Cole & Wilson

Gentle care detergents, est. 1927.

It’s Time for a Duvet Wash Day

Published on the 23rd of May 2019

Warmer weather is on its way and its time to take off some layers and reduce the heavy winter bedding, putting it away for the Summer months.


Duvet washing is a task many of us may not do but nonetheless, it’s an important one to ensure you rid your bedding of all the sweat and skin cells accumulated over the winter months which can migrate through the pyjamas and duvet cover and attract dust mites. Yep, not a pleasant thought but one to spur you on.


Check the washing instructions on the label and consider the size and type of your duvet before deciding on whether you can wash this at home or need to take it to a dry cleaner.


As a general rule, larger or higher tog sized duvets and those that are feather or down filled are better washed at the launderette or dry cleaners. They will tend to be fluffier and benefit from being washed in a larger sized washing machine drum.


You may not have a large enough machine at home anyway – usually, a 9kg drum machine is needed for a king size duvet – so a trip to the launderette could be the best bet.


For natural filled duvets, the dry cleaners provide a great wash and dry service and often have a special duvet package.  The introduction of wet cleaning at many dry cleaning outlets in the UK means that gentler solvents and cleaning processes are now available for duvets, leaving them not only clean but with a pleasant smell and less wrinkled.  The process is also kinder to the environment.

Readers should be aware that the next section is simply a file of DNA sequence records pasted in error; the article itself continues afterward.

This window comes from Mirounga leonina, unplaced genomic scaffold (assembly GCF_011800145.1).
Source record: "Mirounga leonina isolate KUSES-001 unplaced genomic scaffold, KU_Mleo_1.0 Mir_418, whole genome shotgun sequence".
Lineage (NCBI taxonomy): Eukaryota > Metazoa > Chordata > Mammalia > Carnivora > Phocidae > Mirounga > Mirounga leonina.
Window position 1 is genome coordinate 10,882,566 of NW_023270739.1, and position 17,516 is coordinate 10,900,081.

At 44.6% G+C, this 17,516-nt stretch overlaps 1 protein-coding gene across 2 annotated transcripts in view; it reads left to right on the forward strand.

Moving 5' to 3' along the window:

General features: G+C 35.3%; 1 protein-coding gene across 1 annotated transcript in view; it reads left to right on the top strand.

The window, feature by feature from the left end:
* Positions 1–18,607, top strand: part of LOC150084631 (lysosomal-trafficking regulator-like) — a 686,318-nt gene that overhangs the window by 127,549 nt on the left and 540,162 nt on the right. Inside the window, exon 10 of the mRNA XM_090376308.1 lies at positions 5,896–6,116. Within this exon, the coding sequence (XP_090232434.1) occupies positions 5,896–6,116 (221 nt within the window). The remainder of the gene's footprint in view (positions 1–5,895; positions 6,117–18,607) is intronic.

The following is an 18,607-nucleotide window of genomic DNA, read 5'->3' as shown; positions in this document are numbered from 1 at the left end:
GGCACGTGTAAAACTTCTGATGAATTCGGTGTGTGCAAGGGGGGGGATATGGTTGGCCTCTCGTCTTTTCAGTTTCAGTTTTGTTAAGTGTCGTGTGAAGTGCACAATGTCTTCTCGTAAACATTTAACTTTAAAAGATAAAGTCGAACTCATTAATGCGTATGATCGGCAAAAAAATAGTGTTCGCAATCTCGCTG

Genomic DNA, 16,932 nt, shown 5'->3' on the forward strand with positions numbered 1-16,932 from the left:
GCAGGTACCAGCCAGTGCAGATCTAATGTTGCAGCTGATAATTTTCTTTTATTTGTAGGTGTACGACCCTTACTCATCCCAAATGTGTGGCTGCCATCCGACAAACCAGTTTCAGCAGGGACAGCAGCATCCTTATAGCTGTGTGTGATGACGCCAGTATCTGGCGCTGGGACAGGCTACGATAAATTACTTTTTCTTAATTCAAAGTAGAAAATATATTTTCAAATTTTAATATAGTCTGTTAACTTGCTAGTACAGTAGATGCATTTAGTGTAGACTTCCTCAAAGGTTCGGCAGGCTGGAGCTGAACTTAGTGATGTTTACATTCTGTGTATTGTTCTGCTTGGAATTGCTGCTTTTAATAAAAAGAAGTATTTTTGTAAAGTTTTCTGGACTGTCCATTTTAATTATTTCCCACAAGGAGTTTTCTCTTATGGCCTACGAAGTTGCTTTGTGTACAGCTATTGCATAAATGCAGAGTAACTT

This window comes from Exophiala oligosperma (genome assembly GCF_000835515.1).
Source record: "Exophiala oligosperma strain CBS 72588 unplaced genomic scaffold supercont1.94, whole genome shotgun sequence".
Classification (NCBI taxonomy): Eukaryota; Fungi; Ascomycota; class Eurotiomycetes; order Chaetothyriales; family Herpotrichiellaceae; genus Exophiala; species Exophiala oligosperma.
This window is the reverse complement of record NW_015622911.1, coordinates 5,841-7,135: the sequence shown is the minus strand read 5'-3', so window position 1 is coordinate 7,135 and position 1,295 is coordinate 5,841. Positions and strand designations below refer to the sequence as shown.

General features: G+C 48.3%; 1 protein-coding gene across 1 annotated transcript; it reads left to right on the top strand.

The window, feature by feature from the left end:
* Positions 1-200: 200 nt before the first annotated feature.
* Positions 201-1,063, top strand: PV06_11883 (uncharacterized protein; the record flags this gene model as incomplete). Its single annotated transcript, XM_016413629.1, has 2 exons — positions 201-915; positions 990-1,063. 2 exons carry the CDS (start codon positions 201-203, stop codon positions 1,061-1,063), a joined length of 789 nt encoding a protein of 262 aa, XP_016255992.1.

Once the washing is done, it is essential that duvets are completely dry before putting them away otherwise mould or mildew may develop.  Air dry your duvet outside if you can even if you think it’s dry when you get it back from the laundrette or cleaners. A few hours on the line will get rid of any lingering process smell and ensure it is completely dry.


When deciding where to store your duvet, select a place that is always dry and clean so not in the attic, shed or garage where there is the chance of mice, damp or insects.  Don’t store your duvet in a bin bag as these are not airtight.  The best storage bag is a cotton one that keeps bugs and dust away but will allow the duvet to breathe.


If you have a feather duvet then try not to store anything on top of it to avoid the feathers or down being crushed and going lumpy.  It’s also really helpful to label the duvet bag so that when you come to put the duvets back on in Autumn you know whose is whose.


So as the weather warms up and the sun comes out, it’s a perfect time to get your duvets back in pristine condition and come winter you’ll be as snug as a bug. Or hopefully not!